Much of Metcalfe’s Art Deco architecture is the work of Cecil Burgess. Burgess was English-born and trained, and when he arrived in Ottawa in 1908, worked as a draughtsman and assistant for the firm of Weeks and Keefer. He lived in the Glebe and later (Old) Ottawa South, and partnered with his boss, architect A. Le B. Weeks, under the company name of Weeks and Burgess. According to one writer, Jean-Claude Dube, he is perhaps second to W.E. Noffke in architectural output. Dube also notes that Burgess designed his buildings in a “Modern Classicism style (also known as Stripped Classicism) with elegant dashes of Art Deco in many of his later creations throughout Ottawa.”
Heading north again, at the northeast corner of Metcalfe and Gladstone, we find the Trafalgar Apartments. Built in 1931, it is a lower rise affair, also in the Art Deco style, and seems to have all of the Burgess trademark design characteristics: numerous windows, lots of white stone banding on the façade interplaying with red bricks, and lots of indentations on the façade.
Heading a little north again, we come to The Mayfair, a massive seven storey Art Deco complex just northwest of the intersection of Metcalfe and Gilmour. Built originally as an apartment hotel in 1938, it was designed by Hugh Archibald Richards (in collaboration with W.J. Abra) in a sophisticated yet restrained Art Deco architectural style. It was the subject of an interesting article a few years ago, in which the author noted that “it is one of the city’s few buildings of this vintage to operate as a condominium. Many residents have combined two units into one, which was the case with Apartment 4D. Ottawa, which has demolished virtually all of its 19th- and early 20th-century industrial buildings, is a hard place to find lofts.” Urbsite also posted an article about the design of its garage (comparing it with other Centretown apartment building garage designs, and noted in passing that the place is “a classic H-shape, which provided for more light to the units. On the west side the ‘H’ has been filled in – for more parking inside the garage.”
A little further north, at Metcalfe and Cooper, is the wonderful heritage designated apartment complex known as The Duncannon. Conflicting documentation in the Biographical Dictionary of Architects in Canada attributes this place to Cecil Burgess (built 1931?) or to the architectural team of Abra and Richards (built 1934?). Looking at its design of this place, it looks closer in style to the other buildings Burgess worked on. Whatever the case, as you’ll see by the Flickr images, this is an especially pleasing design both inside and out. It has an indented red brick façade rising four storeys, with stone banding on the upper part, a deeply recessed front entrance, and Tudor Revival leaded glass windows. The photographer Yousuf Karsh liked it so much that in 1939 he moved in, and lived here with his first wife Solange Gauthier through the 1940s.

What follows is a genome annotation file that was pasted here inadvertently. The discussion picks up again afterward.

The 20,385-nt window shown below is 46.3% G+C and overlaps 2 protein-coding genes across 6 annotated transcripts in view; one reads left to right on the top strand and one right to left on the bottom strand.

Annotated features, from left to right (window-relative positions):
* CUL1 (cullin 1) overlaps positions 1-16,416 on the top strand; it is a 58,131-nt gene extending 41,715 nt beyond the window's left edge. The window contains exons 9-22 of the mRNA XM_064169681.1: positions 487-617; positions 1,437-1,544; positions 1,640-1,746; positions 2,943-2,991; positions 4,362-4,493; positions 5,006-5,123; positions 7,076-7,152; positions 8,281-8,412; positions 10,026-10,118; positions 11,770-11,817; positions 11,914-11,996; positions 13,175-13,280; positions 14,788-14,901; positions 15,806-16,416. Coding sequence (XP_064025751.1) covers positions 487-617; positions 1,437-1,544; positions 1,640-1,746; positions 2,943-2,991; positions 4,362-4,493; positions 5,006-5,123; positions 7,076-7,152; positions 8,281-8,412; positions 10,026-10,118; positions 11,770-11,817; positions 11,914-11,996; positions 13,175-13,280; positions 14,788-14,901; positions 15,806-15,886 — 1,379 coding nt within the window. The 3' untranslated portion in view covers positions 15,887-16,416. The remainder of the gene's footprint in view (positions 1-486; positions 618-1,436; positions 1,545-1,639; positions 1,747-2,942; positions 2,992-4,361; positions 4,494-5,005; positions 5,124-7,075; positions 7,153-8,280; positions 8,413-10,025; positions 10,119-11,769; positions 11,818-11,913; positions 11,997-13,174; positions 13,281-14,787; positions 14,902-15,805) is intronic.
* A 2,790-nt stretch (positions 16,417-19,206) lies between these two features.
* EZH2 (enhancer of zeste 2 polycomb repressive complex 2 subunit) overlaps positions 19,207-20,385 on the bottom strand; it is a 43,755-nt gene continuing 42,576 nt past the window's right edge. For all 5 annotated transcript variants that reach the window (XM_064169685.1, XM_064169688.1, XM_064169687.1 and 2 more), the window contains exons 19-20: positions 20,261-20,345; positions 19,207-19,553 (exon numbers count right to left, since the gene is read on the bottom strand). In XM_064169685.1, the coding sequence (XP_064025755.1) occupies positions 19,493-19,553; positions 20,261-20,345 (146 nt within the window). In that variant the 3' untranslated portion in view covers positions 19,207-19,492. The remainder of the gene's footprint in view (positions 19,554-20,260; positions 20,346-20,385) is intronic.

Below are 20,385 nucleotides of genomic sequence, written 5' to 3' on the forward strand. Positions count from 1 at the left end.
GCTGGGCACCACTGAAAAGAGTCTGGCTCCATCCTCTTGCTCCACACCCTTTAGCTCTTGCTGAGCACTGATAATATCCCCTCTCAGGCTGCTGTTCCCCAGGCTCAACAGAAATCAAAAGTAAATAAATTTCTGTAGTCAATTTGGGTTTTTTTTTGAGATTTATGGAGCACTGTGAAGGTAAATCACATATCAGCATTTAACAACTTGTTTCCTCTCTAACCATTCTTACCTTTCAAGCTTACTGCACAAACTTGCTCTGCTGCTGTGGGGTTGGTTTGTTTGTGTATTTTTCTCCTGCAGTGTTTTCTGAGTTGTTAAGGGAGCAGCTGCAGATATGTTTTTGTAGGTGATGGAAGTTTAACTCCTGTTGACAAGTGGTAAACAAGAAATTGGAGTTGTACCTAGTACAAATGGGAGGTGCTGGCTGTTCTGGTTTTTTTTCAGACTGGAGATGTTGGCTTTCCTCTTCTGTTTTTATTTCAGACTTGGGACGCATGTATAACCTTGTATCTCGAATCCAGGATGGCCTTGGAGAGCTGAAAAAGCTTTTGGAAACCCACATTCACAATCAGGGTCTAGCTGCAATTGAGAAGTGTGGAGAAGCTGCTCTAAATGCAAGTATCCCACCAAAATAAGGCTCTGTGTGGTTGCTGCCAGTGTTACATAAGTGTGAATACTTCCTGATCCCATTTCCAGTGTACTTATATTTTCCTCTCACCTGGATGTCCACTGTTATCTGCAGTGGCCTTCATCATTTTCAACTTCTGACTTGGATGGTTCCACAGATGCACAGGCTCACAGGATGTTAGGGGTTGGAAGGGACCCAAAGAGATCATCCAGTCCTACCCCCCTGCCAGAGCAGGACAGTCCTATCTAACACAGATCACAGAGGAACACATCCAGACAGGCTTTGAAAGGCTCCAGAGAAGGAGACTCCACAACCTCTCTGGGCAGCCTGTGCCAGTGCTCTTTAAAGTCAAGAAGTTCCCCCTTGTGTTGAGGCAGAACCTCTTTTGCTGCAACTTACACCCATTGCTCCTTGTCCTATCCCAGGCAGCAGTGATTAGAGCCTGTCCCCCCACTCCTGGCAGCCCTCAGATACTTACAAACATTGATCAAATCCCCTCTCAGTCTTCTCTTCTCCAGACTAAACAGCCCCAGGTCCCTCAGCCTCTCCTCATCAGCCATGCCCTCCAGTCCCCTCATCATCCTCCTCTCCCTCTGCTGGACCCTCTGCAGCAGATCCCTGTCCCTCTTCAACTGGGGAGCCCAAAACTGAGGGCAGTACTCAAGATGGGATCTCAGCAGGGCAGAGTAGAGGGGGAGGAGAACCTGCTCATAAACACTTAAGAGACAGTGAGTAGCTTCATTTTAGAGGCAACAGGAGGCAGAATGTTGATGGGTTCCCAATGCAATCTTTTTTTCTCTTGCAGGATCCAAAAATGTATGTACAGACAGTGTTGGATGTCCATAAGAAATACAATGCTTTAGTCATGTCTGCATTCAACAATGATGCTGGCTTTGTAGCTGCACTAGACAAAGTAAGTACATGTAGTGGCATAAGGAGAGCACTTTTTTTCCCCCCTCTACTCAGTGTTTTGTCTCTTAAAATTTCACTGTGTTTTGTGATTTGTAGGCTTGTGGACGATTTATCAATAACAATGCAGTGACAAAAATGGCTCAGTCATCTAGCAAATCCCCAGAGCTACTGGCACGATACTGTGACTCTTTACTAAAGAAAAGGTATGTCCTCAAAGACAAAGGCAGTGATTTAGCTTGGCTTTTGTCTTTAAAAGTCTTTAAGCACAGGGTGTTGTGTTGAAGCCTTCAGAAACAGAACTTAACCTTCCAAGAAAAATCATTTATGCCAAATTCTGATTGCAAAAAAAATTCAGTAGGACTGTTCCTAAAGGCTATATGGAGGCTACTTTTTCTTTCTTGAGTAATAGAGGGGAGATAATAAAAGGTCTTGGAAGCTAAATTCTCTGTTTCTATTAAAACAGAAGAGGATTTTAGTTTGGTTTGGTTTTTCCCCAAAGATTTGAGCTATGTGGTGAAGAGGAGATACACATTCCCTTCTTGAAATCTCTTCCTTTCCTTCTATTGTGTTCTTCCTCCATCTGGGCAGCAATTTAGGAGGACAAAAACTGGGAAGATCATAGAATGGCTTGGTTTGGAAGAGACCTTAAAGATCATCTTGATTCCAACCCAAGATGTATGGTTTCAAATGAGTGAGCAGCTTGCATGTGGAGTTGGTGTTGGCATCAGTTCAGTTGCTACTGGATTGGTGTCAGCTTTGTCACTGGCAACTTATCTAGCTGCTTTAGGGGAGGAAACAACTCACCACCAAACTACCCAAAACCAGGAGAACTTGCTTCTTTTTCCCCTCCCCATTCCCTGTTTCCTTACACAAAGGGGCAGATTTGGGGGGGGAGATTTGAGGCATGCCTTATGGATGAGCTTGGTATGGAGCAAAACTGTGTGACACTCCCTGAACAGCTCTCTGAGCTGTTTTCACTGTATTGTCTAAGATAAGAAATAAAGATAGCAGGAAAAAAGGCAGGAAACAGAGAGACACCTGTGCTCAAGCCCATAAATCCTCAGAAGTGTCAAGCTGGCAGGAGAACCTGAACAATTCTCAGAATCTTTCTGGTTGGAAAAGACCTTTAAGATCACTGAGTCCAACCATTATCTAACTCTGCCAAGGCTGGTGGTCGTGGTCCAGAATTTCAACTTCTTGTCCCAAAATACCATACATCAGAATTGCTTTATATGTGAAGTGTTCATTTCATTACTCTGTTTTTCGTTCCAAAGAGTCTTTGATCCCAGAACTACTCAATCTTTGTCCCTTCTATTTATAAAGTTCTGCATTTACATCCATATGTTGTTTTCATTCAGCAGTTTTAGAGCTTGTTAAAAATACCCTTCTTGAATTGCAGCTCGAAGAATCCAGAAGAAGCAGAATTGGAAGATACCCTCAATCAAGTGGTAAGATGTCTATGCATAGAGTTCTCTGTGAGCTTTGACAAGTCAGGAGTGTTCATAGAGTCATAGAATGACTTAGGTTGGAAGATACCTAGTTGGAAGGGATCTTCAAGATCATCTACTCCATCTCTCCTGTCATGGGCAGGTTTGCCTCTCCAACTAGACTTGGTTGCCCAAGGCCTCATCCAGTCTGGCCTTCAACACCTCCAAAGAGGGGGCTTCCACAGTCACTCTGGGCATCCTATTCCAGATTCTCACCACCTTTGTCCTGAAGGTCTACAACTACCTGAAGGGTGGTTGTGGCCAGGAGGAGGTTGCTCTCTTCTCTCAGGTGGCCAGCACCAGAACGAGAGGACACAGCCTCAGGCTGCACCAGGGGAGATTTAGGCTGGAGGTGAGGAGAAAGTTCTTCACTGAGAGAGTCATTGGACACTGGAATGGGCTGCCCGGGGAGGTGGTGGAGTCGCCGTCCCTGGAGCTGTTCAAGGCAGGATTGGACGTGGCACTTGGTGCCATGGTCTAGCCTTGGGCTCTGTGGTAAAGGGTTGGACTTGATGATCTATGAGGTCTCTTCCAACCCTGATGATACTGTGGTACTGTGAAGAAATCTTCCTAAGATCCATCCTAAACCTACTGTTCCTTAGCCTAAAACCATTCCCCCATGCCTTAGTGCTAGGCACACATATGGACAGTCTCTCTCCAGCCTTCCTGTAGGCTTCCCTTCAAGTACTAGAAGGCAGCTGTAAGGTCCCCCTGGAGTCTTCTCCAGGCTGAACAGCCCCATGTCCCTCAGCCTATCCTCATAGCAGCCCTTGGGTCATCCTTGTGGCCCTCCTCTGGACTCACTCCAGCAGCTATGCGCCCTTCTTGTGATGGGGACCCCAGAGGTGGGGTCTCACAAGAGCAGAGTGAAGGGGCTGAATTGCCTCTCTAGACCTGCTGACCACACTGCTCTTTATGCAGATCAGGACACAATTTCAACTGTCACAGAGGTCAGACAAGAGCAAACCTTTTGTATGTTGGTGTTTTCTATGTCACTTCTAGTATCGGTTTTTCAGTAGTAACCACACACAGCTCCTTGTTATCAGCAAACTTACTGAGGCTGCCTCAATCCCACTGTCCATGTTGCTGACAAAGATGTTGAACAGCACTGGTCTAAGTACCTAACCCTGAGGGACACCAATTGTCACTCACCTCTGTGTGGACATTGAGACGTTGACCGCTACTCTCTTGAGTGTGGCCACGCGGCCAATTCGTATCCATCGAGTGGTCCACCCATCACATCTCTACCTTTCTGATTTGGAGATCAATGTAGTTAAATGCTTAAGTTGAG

Much of Metcalfe Street north of Cooper has been covered over by modern high-rises, so little is recognizable from 1938. One exception is W.E. Noffke’s only foray into Art Deco, the 1928 Medical Arts Building between Lisgar and Nepean (pictured left). And what superb foray it is. Though only six storeys high, it gives the impression of greater height through the use of continuous piers (known as ziggurats), geometric ornaments, the large recessed and arched front entrance and Spanish arched window above it, and the indented front façade.
Another exception (and exceptional structure) is the landmark St. George’s Church (pictured below) at Metcalfe and Gloucester, which was built in the Gothic style in 1880 for the Metropolitan Methodist Church. It became St. George’s Anglican in 1885. Although it has had a number of renovations over the years, it has remained a constant presence in Centretown, and helps to round out our tour of Metcalfe Street.